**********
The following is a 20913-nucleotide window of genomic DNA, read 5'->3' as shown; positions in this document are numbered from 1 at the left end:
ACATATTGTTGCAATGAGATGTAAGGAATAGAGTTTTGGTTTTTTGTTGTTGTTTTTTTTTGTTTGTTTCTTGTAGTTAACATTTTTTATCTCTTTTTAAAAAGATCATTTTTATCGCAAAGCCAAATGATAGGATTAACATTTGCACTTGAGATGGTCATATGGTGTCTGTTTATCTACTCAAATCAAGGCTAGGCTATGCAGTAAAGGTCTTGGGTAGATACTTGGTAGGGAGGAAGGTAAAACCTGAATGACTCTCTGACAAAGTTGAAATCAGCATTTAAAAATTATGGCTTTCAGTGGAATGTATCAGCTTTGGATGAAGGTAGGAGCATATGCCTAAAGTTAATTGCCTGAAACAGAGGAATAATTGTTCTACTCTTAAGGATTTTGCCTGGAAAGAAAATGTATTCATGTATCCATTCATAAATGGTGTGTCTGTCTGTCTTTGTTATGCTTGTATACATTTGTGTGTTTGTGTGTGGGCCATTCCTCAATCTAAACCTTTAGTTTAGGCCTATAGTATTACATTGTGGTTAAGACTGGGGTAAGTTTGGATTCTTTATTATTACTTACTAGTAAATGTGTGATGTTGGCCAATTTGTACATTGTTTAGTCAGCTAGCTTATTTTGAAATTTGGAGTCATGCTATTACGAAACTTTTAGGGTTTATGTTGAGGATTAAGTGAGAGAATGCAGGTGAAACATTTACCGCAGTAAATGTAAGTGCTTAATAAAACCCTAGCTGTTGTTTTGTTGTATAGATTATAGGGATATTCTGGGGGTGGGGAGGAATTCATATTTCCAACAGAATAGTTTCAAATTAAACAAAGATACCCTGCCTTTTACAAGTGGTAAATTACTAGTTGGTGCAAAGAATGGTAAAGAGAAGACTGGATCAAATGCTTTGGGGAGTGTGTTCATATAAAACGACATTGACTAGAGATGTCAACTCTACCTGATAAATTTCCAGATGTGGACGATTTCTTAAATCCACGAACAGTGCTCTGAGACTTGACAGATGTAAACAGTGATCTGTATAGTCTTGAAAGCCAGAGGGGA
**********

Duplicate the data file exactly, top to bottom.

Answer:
The following is a 20913-nucleotide window of genomic DNA, read 5'->3' as shown; positions in this document are numbered from 1 at the left end:
ACATATTGTTGCAATGAGATGTAAGGAATAGAGTTTTGGTTTTTTGTTGTTGTTTTTTTTTGTTTGTTTCTTGTAGTTAACATTTTTTATCTCTTTTTAAAAAGATCATTTTTATCGCAAAGCCAAATGATAGGATTAACATTTGCACTTGAGATGGTCATATGGTGTCTGTTTATCTACTCAAATCAAGGCTAGGCTATGCAGTAAAGGTCTTGGGTAGATACTTGGTAGGGAGGAAGGTAAAACCTGAATGACTCTCTGACAAAGTTGAAATCAGCATTTAAAAATTATGGCTTTCAGTGGAATGTATCAGCTTTGGATGAAGGTAGGAGCATATGCCTAAAGTTAATTGCCTGAAACAGAGGAATAATTGTTCTACTCTTAAGGATTTTGCCTGGAAAGAAAATGTATTCATGTATCCATTCATAAATGGTGTGTCTGTCTGTCTTTGTTATGCTTGTATACATTTGTGTGTTTGTGTGTGGGCCATTCCTCAATCTAAACCTTTAGTTTAGGCCTATAGTATTACATTGTGGTTAAGACTGGGGTAAGTTTGGATTCTTTATTATTACTTACTAGTAAATGTGTGATGTTGGCCAATTTGTACATTGTTTAGTCAGCTAGCTTATTTTGAAATTTGGAGTCATGCTATTACGAAACTTTTAGGGTTTATGTTGAGGATTAAGTGAGAGAATGCAGGTGAAACATTTACCGCAGTAAATGTAAGTGCTTAATAAAACCCTAGCTGTTGTTTTGTTGTATAGATTATAGGGATATTCTGGGGGTGGGGAGGAATTCATATTTCCAACAGAATAGTTTCAAATTAAACAAAGATACCCTGCCTTTTACAAGTGGTAAATTACTAGTTGGTGCAAAGAATGGTAAAGAGAAGACTGGATCAAATGCTTTGGGGAGTGTGTTCATATAAAACGACATTGACTAGAGATGTCAACTCTACCTGATAAATTTCCAGATGTGGACGATTTCTTAAATCCACGAACAGTGCTCTGAGACTTGACAGATGTAAACAGTGATCTGTATAGTCTTGAAAGCCAGAGGGGA